KRVS

House GOP's Internal Immigration Battle Leads To Strains

May 18, 2018
Originally published on May 18, 2018 10:27 am
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STEVE INSKEEP, HOST:

The House of Representatives faces a vote today that is meaningful and possibly suspenseful. It's a vote on a farm bill - a big deal for farmers, people on food stamps, people who eat food. It's in danger somewhat because Republicans who are pushing the measure are not united. Some are threatening to hold up the bill until they get a vote on immigration. This is part of the much larger debate about DREAMers, people who were brought to this country illegally when they were children. And this effort involving the farm bill is not the only effort out there. Republican Congressman Jeff Denham of California is part of one of them, and he's going to help talk us through this.

Congressman, welcome back to our studios. Thanks for coming by.

JEFF DENHAM: You got it. Thanks for having me again this morning.

INSKEEP: OK. So first, explain for the layman what's going on with this massive farm bill and why it wouldn't just sail through the House as many pieces of legislation do.

DENHAM: Sure. So I'm on the ag committee, and we had a bit of a battle this year. While we've worked for the last couple of years, the chairman has traveled across the country doing listening sessions. The big sticking point here has been the SNAP program, making sure that able-bodied people, anybody who can actually work that is - doesn't have a child at home...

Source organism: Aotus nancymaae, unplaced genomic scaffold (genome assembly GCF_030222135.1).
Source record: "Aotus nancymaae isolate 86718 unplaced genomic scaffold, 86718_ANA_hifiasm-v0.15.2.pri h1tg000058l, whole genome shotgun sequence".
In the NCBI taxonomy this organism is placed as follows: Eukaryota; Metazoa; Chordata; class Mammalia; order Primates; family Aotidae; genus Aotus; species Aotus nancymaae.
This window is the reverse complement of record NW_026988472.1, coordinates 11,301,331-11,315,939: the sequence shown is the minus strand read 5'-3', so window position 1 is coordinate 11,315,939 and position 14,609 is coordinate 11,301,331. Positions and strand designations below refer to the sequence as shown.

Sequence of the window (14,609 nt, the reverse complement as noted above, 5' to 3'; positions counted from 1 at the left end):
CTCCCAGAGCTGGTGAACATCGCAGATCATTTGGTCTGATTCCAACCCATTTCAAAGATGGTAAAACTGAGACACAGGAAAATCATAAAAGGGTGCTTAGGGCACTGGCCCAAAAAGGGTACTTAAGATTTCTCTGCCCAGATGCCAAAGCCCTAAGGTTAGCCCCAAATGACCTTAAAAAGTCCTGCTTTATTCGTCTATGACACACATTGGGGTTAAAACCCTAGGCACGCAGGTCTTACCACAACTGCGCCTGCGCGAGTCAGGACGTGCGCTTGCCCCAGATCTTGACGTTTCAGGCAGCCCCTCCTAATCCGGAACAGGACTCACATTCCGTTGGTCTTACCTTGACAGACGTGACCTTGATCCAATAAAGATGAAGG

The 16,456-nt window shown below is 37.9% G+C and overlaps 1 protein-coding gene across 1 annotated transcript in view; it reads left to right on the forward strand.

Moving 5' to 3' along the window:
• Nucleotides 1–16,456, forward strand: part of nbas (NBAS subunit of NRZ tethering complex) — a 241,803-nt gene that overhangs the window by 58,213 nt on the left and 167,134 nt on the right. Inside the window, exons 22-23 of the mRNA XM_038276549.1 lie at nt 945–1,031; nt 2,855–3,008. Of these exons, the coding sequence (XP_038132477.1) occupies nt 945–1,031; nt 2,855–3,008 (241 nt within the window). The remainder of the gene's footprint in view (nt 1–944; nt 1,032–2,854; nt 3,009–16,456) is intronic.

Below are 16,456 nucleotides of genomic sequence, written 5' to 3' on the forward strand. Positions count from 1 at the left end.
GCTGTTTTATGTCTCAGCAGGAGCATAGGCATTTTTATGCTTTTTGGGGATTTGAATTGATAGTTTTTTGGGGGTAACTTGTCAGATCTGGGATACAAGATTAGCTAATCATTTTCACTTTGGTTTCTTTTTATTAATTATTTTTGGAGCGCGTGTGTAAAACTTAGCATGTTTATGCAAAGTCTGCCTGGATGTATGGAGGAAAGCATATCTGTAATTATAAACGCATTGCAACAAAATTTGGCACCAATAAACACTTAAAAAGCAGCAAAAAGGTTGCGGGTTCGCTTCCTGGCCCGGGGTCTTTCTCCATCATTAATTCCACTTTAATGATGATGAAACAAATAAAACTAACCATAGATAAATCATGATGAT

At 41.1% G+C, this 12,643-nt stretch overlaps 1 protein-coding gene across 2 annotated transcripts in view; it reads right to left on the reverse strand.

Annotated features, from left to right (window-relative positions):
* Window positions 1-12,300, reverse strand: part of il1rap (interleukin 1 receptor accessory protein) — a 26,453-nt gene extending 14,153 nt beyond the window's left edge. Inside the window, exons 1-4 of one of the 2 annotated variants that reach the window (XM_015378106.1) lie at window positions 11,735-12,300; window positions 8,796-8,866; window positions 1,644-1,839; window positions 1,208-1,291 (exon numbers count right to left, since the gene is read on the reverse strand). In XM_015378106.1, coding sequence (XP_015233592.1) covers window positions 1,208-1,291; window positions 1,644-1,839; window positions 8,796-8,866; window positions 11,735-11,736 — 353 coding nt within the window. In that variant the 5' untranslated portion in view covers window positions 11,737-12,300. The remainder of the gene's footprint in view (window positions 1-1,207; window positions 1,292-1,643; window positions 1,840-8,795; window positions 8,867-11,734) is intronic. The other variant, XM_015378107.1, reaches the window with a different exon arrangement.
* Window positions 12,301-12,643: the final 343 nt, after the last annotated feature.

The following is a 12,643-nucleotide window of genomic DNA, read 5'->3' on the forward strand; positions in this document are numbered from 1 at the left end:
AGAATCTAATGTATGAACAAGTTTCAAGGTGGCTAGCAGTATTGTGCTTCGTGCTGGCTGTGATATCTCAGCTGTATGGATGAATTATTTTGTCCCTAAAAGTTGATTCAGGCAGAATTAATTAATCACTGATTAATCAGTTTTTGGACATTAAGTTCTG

INSKEEP: The question is who gets food stamps.

DENHAM: Exactly.

INSKEEP: All right.

DENHAM: Exactly. So we want to make sure people are getting back to work. That has created a partisan bill. So it's the first time in...

INSKEEP: Democrats think you're being cruel, essentially?

DENHAM: Yes.

INSKEEP: OK.

DENHAM: And so it's come out of the committee on a Republican-only vote. And now there is the Freedom Caucus, who's planning to hold up the vote today over their immigration bill.

INSKEEP: This is a group of conservative Republicans. And they want to force the House to vote on their immigration bill, or they'll deny their votes to your farm bill. That's essentially what's happening.

DENHAM: Yes.

INSKEEP: OK. You think that's going to work?

DENHAM: No, I think it's a flawed strategy. First of all, I think it's tremendously difficult to hold up one issue for another. But secondly, I think that we have the votes to address the immigration side of this. I'm the author of the rule and discharge petition, which is a parliamentary way of bringing up different bills. It's a completely separate issue. But I believe that the American public needs a full debate on immigration.

INSKEEP: All right. Let's talk about...

DENHAM: So the two issues...

INSKEEP: Yeah.

DENHAM: ...Are colliding right now.

INSKEEP: Let's talk about that separate issue because we're getting into parliamentary maneuvering. But hundreds of thousands of lives are at stake...

DENHAM: Sure.

INSKEEP: ...So it's worth explaining this. You and, I believe, about 20 - you're one of about 20 Republicans now who've signed on to the idea of a discharge petition, which would - which is what? What is a discharge petition?

DENHAM: We are looking to have a full debate on immigration reform. So even the Freedom Caucus - their bill would be part of this. They know they don't have enough votes on their bill. And so they're concerned, and that's why they're holding the farm bill hostage.

INSKEEP: Let's explain this. The House leadership has declined to schedule debate on any immigration proposal. You guys have said, we want to override the leadership. If we get a majority of the House of Representatives to sign on, we can force debate on immigration. And we've got this idea to force the House, actually, to vote on four different ideas. Is that right?